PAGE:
Live-Cell Assessment of Mitochondrial Reactive Oxygen Species Using Dihydroethidine
Reactive oxygen species (ROS) play an important role in both physiology and pathology. Mitochondria are an important source of the primary ROS superoxide. However, accurate detection of mitochondrial superoxide especially in living cells remains a difficult task. Here, we describe a method and the pitfalls to detect superoxide in both mitochondria and the entire cell using dihydroethidium (HEt) and live-cell microscopy.
Key wordsMitoSOX Membrane potential Imaging
Reactive oxygen species
Mitochondrial membrane potential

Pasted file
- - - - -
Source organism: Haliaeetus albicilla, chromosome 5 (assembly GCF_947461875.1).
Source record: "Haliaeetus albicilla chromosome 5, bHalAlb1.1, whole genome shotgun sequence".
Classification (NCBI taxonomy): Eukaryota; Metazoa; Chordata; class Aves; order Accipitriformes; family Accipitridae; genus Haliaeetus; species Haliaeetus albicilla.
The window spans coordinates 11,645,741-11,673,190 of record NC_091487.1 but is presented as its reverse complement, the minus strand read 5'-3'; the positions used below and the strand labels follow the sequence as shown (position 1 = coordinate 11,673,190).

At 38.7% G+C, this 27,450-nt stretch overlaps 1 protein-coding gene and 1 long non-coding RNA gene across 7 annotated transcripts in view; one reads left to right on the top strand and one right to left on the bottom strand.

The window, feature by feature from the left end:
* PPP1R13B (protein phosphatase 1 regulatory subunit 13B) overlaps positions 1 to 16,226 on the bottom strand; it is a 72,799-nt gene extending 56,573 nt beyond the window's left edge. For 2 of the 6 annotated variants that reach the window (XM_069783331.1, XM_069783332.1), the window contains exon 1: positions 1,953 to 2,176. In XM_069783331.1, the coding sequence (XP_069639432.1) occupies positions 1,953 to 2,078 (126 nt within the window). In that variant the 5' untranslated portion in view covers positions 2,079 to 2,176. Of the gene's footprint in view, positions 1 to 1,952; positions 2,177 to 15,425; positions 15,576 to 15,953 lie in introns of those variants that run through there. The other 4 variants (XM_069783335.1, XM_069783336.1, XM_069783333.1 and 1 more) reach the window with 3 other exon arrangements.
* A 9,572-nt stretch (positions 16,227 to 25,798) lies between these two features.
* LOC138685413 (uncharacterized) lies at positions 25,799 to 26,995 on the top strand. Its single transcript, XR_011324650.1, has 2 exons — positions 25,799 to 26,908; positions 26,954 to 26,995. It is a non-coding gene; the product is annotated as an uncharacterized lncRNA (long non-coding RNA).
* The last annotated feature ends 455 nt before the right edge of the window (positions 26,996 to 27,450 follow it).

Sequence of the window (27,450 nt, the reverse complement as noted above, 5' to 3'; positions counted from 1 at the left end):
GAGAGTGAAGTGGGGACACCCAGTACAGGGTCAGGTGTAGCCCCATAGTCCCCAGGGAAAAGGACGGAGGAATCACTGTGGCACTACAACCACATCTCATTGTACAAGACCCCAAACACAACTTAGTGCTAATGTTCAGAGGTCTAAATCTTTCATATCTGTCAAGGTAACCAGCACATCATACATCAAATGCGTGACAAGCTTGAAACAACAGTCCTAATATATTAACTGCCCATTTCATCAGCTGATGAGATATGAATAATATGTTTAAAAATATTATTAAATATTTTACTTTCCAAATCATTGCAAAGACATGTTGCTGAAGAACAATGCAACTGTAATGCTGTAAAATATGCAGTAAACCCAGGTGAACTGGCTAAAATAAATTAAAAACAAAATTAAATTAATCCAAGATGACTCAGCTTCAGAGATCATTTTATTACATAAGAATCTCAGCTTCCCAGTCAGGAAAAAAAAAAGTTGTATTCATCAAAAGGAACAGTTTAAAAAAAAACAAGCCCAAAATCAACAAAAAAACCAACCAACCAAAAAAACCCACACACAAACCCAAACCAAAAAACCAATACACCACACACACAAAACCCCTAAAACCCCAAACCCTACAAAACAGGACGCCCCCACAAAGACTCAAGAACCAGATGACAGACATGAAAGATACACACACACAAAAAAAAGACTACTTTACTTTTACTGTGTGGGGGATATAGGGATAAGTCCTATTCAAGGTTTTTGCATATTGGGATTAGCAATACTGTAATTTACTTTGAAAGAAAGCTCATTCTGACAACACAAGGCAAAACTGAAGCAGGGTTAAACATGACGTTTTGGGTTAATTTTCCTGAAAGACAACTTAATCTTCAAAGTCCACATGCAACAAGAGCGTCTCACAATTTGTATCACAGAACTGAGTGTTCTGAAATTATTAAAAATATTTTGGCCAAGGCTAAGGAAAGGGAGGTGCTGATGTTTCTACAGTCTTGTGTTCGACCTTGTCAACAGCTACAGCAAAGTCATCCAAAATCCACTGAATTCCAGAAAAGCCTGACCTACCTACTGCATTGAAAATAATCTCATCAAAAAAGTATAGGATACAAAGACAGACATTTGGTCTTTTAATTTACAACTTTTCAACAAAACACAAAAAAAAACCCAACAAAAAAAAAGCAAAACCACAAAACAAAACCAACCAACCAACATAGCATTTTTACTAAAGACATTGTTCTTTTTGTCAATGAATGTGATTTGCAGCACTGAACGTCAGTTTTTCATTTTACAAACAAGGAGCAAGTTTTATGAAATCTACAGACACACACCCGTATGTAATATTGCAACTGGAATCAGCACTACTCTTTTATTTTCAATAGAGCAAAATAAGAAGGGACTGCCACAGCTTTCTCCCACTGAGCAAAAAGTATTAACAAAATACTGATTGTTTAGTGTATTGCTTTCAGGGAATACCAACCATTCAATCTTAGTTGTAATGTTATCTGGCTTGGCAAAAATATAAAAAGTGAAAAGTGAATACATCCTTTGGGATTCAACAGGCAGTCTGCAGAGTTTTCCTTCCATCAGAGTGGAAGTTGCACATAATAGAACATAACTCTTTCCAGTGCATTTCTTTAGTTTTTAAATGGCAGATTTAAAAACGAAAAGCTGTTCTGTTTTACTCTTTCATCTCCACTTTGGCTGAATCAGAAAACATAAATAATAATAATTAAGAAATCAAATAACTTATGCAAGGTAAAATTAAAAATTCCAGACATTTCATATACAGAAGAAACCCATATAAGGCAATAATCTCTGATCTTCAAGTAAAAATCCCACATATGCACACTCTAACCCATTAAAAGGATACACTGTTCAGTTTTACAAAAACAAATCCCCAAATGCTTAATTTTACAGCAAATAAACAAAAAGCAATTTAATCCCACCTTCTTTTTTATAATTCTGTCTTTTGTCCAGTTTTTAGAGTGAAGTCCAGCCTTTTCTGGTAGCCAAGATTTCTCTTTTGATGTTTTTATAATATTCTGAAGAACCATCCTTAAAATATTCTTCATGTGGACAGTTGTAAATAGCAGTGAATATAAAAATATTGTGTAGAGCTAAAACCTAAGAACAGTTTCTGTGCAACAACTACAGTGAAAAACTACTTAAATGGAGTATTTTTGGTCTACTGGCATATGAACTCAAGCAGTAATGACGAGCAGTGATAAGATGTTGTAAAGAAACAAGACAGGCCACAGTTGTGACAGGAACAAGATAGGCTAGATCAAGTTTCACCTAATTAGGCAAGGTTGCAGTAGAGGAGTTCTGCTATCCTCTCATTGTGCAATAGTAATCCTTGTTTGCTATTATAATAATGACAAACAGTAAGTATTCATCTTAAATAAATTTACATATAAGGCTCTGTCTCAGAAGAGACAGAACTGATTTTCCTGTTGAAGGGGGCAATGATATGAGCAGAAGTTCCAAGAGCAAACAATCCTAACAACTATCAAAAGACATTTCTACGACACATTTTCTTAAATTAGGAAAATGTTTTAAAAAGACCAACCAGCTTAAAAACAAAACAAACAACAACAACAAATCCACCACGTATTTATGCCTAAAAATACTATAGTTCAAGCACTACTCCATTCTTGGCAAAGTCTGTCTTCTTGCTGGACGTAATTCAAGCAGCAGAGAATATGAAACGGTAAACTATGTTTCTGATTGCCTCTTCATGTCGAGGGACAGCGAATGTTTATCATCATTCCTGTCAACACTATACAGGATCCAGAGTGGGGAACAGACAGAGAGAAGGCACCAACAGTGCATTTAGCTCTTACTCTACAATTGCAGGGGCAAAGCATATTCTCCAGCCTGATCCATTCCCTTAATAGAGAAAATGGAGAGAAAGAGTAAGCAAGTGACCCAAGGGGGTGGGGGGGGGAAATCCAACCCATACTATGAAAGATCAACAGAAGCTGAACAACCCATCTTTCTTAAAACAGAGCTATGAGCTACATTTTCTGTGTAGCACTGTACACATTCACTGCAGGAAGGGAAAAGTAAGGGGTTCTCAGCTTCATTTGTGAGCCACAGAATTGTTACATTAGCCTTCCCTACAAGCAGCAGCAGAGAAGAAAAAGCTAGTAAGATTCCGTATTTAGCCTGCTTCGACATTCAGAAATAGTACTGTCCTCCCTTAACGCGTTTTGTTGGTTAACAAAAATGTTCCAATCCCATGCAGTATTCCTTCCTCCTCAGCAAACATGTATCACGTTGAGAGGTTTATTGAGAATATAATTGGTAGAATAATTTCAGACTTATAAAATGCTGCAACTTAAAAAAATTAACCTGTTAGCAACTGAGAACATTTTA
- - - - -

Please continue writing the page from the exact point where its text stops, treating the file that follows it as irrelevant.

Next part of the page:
This research was supported by a grant from the Netherlands Organization for Scientific Research (NWO, No: 911-02-008), the Energy4All Foundation, the NWO Centers for Systems Biology Research initiative (CSBR09/013V), and a grant from the Institute for Genetic and Metabolic Disease (IGMD) of the Radboud University Medical Center (RUMC) to W.J.H.K. We are grateful to Dr.A. S. De Jong (Dept. of Biochemistry, RUMC) for performing the HEt and mito-HEt experiments on human skin fibroblasts.